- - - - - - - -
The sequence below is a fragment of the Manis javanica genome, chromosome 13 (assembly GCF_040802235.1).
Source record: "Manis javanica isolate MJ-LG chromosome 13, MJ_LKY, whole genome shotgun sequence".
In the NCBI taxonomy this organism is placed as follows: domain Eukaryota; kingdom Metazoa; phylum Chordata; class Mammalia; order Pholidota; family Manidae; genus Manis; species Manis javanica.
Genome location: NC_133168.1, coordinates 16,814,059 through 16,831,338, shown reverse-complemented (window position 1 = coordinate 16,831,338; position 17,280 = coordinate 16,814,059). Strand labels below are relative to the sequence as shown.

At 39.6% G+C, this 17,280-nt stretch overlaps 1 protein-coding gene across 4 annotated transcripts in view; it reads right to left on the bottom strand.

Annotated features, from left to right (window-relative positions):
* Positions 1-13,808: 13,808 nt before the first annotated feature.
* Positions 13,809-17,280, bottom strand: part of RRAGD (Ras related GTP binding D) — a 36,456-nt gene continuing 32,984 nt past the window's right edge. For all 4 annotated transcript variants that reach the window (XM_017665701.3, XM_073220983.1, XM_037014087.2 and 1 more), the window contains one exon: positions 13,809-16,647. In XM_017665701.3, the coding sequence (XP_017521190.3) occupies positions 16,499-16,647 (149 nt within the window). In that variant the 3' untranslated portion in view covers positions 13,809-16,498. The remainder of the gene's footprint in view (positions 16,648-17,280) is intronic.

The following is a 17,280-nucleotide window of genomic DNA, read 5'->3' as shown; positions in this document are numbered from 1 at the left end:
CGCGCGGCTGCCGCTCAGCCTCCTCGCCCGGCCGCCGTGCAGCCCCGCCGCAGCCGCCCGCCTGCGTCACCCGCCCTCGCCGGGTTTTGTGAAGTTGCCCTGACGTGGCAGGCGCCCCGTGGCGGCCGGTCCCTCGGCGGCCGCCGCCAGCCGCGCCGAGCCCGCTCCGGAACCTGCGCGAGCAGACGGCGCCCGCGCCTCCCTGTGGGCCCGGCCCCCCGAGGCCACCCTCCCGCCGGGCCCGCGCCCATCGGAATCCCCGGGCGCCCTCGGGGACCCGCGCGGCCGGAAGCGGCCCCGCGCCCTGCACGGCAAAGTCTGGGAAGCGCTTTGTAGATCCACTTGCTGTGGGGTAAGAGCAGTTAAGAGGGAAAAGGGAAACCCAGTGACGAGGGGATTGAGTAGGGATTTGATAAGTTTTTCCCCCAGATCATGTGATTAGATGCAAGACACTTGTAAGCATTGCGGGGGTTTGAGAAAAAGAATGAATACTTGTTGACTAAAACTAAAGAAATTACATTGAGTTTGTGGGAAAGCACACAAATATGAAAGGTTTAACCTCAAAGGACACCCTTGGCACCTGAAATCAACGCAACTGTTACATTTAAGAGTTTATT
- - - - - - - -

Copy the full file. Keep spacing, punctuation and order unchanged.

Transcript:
The sequence below is a fragment of the Manis javanica genome, chromosome 13 (assembly GCF_040802235.1).
Source record: "Manis javanica isolate MJ-LG chromosome 13, MJ_LKY, whole genome shotgun sequence".
In the NCBI taxonomy this organism is placed as follows: domain Eukaryota; kingdom Metazoa; phylum Chordata; class Mammalia; order Pholidota; family Manidae; genus Manis; species Manis javanica.
Genome location: NC_133168.1, coordinates 16,814,059 through 16,831,338, shown reverse-complemented (window position 1 = coordinate 16,831,338; position 17,280 = coordinate 16,814,059). Strand labels below are relative to the sequence as shown.

At 39.6% G+C, this 17,280-nt stretch overlaps 1 protein-coding gene across 4 annotated transcripts in view; it reads right to left on the bottom strand.

Annotated features, from left to right (window-relative positions):
* Positions 1-13,808: 13,808 nt before the first annotated feature.
* Positions 13,809-17,280, bottom strand: part of RRAGD (Ras related GTP binding D) — a 36,456-nt gene continuing 32,984 nt past the window's right edge. For all 4 annotated transcript variants that reach the window (XM_017665701.3, XM_073220983.1, XM_037014087.2 and 1 more), the window contains one exon: positions 13,809-16,647. In XM_017665701.3, the coding sequence (XP_017521190.3) occupies positions 16,499-16,647 (149 nt within the window). In that variant the 3' untranslated portion in view covers positions 13,809-16,498. The remainder of the gene's footprint in view (positions 16,648-17,280) is intronic.

The following is a 17,280-nucleotide window of genomic DNA, read 5'->3' as shown; positions in this document are numbered from 1 at the left end:
CGCGCGGCTGCCGCTCAGCCTCCTCGCCCGGCCGCCGTGCAGCCCCGCCGCAGCCGCCCGCCTGCGTCACCCGCCCTCGCCGGGTTTTGTGAAGTTGCCCTGACGTGGCAGGCGCCCCGTGGCGGCCGGTCCCTCGGCGGCCGCCGCCAGCCGCGCCGAGCCCGCTCCGGAACCTGCGCGAGCAGACGGCGCCCGCGCCTCCCTGTGGGCCCGGCCCCCCGAGGCCACCCTCCCGCCGGGCCCGCGCCCATCGGAATCCCCGGGCGCCCTCGGGGACCCGCGCGGCCGGAAGCGGCCCCGCGCCCTGCACGGCAAAGTCTGGGAAGCGCTTTGTAGATCCACTTGCTGTGGGGTAAGAGCAGTTAAGAGGGAAAAGGGAAACCCAGTGACGAGGGGATTGAGTAGGGATTTGATAAGTTTTTCCCCCAGATCATGTGATTAGATGCAAGACACTTGTAAGCATTGCGGGGGTTTGAGAAAAAGAATGAATACTTGTTGACTAAAACTAAAGAAATTACATTGAGTTTGTGGGAAAGCACACAAATATGAAAGGTTTAACCTCAAAGGACACCCTTGGCACCTGAAATCAACGCAACTGTTACATTTAAGAGTTTATT